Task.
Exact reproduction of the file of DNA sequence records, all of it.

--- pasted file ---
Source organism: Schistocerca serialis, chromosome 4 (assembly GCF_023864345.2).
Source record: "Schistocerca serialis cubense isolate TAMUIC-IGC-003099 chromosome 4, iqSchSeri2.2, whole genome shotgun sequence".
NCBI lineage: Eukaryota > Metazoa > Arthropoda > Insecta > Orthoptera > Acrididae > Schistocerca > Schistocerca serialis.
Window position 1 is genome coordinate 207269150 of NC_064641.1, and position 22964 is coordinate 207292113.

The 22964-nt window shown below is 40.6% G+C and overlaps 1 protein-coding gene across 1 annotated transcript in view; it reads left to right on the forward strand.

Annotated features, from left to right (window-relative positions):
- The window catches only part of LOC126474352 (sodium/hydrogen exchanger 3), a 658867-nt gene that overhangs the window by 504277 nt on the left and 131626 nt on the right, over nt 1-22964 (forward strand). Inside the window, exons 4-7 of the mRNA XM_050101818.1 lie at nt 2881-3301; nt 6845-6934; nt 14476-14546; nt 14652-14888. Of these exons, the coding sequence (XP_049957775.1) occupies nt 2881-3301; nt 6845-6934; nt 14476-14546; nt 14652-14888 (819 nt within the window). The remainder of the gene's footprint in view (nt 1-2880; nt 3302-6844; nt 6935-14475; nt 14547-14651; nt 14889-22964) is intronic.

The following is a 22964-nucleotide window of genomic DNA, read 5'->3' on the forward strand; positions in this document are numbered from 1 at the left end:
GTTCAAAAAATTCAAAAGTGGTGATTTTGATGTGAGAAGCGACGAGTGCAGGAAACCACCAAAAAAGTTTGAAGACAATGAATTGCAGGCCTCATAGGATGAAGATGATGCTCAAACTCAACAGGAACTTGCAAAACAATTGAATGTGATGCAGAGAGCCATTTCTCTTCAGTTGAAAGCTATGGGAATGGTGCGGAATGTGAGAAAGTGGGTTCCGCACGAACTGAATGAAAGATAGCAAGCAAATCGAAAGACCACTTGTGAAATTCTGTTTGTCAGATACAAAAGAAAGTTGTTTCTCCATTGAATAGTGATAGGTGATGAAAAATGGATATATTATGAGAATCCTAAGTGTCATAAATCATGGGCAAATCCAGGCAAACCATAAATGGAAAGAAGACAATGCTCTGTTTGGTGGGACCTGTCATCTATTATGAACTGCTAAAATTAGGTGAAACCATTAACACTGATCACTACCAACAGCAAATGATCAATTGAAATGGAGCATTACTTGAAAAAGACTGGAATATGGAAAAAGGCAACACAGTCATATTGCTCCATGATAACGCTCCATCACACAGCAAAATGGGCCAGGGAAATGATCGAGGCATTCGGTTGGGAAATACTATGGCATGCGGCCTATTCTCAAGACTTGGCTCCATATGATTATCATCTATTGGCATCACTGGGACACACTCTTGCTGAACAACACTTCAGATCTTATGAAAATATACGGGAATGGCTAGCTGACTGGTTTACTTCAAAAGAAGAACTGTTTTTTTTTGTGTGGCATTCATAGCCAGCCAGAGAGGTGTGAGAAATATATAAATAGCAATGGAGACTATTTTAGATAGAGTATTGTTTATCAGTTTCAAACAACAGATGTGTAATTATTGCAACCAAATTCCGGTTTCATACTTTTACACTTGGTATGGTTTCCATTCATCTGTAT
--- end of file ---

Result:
Source organism: Schistocerca serialis, chromosome 4 (assembly GCF_023864345.2).
Source record: "Schistocerca serialis cubense isolate TAMUIC-IGC-003099 chromosome 4, iqSchSeri2.2, whole genome shotgun sequence".
NCBI lineage: Eukaryota > Metazoa > Arthropoda > Insecta > Orthoptera > Acrididae > Schistocerca > Schistocerca serialis.
Window position 1 is genome coordinate 207269150 of NC_064641.1, and position 22964 is coordinate 207292113.

The 22964-nt window shown below is 40.6% G+C and overlaps 1 protein-coding gene across 1 annotated transcript in view; it reads left to right on the forward strand.

Annotated features, from left to right (window-relative positions):
- The window catches only part of LOC126474352 (sodium/hydrogen exchanger 3), a 658867-nt gene that overhangs the window by 504277 nt on the left and 131626 nt on the right, over nt 1-22964 (forward strand). Inside the window, exons 4-7 of the mRNA XM_050101818.1 lie at nt 2881-3301; nt 6845-6934; nt 14476-14546; nt 14652-14888. Of these exons, the coding sequence (XP_049957775.1) occupies nt 2881-3301; nt 6845-6934; nt 14476-14546; nt 14652-14888 (819 nt within the window). The remainder of the gene's footprint in view (nt 1-2880; nt 3302-6844; nt 6935-14475; nt 14547-14651; nt 14889-22964) is intronic.

The following is a 22964-nucleotide window of genomic DNA, read 5'->3' on the forward strand; positions in this document are numbered from 1 at the left end:
GTTCAAAAAATTCAAAAGTGGTGATTTTGATGTGAGAAGCGACGAGTGCAGGAAACCACCAAAAAAGTTTGAAGACAATGAATTGCAGGCCTCATAGGATGAAGATGATGCTCAAACTCAACAGGAACTTGCAAAACAATTGAATGTGATGCAGAGAGCCATTTCTCTTCAGTTGAAAGCTATGGGAATGGTGCGGAATGTGAGAAAGTGGGTTCCGCACGAACTGAATGAAAGATAGCAAGCAAATCGAAAGACCACTTGTGAAATTCTGTTTGTCAGATACAAAAGAAAGTTGTTTCTCCATTGAATAGTGATAGGTGATGAAAAATGGATATATTATGAGAATCCTAAGTGTCATAAATCATGGGCAAATCCAGGCAAACCATAAATGGAAAGAAGACAATGCTCTGTTTGGTGGGACCTGTCATCTATTATGAACTGCTAAAATTAGGTGAAACCATTAACACTGATCACTACCAACAGCAAATGATCAATTGAAATGGAGCATTACTTGAAAAAGACTGGAATATGGAAAAAGGCAACACAGTCATATTGCTCCATGATAACGCTCCATCACACAGCAAAATGGGCCAGGGAAATGATCGAGGCATTCGGTTGGGAAATACTATGGCATGCGGCCTATTCTCAAGACTTGGCTCCATATGATTATCATCTATTGGCATCACTGGGACACACTCTTGCTGAACAACACTTCAGATCTTATGAAAATATACGGGAATGGCTAGCTGACTGGTTTACTTCAAAAGAAGAACTGTTTTTTTTTGTGTGGCATTCATAGCCAGCCAGAGAGGTGTGAGAAATATATAAATAGCAATGGAGACTATTTTAGATAGAGTATTGTTTATCAGTTTCAAACAACAGATGTGTAATTATTGCAACCAAATTCCGGTTTCATACTTTTACACTTGGTATGGTTTCCATTCATCTGTAT